"Starting early next year, we will gradually begin showing Sponsored Stories in News Feed," a spokesperson for Facebook said. "Our goal is to do this thoughtfully and slowly. We hope to show people no more than one Sponsored Story in their News Feeds per day and the story will be clearly labeled."
Though users will not have the option to block the Sponsored Stories from appearing in their news feed or having their activity used for feed's ads, users will be able to "x" out of individual ads, Facebook said.
Facebook's new ad move is likely to provoke backlash from some users, who wish not to see the ads or have their content read by Facebook so that ads can be targeted to them. What's more, the ads will look so similar to regular news feed posts, and many users may not realize they are looking at an ad at first glance. This would be a good reason for the company to integrate the ads slowly, showing just one per day.
How will it work? Advertisers will pay to have user stories and interactions (such as "liking" a page, receiving updates from "liked" pages, checking into local businesses or sharing content from external sites) turned into featured ads. Facebook will display the ads in gray type at the bottom right corner of news feed stories.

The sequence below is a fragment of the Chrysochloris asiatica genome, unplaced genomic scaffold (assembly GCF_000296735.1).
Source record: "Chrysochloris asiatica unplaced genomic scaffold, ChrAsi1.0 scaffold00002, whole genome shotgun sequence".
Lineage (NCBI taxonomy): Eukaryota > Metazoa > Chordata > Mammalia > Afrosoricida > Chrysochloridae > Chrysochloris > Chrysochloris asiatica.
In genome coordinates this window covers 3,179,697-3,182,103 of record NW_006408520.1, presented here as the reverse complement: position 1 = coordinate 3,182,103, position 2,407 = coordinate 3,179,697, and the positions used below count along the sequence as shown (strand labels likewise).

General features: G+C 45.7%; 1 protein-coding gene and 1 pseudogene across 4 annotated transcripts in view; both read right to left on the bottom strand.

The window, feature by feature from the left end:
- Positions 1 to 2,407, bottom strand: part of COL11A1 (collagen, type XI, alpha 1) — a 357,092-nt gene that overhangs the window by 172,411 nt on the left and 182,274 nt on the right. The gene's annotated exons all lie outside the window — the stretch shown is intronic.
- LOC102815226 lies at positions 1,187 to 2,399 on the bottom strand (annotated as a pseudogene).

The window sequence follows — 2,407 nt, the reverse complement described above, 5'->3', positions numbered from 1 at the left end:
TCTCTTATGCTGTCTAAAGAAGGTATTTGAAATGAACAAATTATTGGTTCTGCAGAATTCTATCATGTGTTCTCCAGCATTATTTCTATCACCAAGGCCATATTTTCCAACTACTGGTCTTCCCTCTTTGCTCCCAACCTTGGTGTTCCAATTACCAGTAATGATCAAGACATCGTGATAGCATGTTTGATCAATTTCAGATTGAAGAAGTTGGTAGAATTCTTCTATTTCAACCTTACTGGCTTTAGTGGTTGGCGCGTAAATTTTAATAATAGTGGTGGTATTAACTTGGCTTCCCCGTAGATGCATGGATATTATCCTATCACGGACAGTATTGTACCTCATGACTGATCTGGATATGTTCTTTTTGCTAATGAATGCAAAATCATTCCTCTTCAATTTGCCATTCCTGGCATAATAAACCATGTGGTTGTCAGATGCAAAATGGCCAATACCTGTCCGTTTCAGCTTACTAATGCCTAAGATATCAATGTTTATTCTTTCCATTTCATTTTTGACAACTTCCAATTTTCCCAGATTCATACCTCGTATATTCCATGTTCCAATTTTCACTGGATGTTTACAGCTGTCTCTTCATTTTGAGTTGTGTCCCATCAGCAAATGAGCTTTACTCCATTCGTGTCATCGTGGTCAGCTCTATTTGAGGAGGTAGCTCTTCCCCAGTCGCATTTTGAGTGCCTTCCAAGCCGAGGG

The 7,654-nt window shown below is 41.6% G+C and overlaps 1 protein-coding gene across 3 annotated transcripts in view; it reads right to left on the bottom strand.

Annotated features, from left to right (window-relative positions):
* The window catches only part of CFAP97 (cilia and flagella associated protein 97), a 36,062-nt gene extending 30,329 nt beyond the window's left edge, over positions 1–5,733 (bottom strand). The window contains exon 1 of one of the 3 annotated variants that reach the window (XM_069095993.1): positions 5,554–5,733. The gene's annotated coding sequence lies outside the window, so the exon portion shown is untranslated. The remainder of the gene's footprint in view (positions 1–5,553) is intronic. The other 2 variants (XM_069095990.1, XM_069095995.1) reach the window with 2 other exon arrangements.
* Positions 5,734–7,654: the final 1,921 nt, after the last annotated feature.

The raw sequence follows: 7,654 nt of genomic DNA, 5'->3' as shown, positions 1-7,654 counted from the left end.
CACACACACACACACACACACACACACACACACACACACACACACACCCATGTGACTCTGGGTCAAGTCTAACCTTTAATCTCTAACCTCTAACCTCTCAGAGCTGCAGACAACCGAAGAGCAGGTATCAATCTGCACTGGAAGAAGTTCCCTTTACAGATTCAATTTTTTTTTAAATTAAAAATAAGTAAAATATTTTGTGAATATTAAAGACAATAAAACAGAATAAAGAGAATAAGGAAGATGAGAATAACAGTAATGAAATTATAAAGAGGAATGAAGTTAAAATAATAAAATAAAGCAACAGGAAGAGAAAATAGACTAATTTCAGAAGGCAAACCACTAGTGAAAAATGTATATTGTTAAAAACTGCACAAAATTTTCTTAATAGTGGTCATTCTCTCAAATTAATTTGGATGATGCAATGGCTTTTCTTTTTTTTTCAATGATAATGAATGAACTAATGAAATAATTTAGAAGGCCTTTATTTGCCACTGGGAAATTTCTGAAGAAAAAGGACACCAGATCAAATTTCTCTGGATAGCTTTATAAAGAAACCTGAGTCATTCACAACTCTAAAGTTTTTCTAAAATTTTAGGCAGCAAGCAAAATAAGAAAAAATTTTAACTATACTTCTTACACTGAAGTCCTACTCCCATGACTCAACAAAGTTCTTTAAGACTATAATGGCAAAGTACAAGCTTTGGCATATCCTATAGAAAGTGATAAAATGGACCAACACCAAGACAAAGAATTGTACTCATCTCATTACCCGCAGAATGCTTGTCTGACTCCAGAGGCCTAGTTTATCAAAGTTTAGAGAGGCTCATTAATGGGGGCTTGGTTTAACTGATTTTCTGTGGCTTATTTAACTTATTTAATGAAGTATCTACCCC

This would not be Facebook's first try at mixing advertising with the site's social content. In 2006, the company began experimenting with the placement of sponsored material within the news feed, but stopped in 2008. Ads on Facebook have appeared in the site's sidebar (on the right side of one's screen) for some years. Starting next month, sponsored content will show up in both the news feed and the sidebar. The ads will not appear on mobile devices, but the technology blog TechCrunch reports Facebook is considering the idea.
With the introduction of Facebook's revamped online ad strategy, one of the world's most popular websites could change the standards of online ad spending.
"If Facebook can weather the protest of users who want an ad-free news feed, it will have managed to open a significant new revenue stream," wrote TechCrunch's Josh Constine.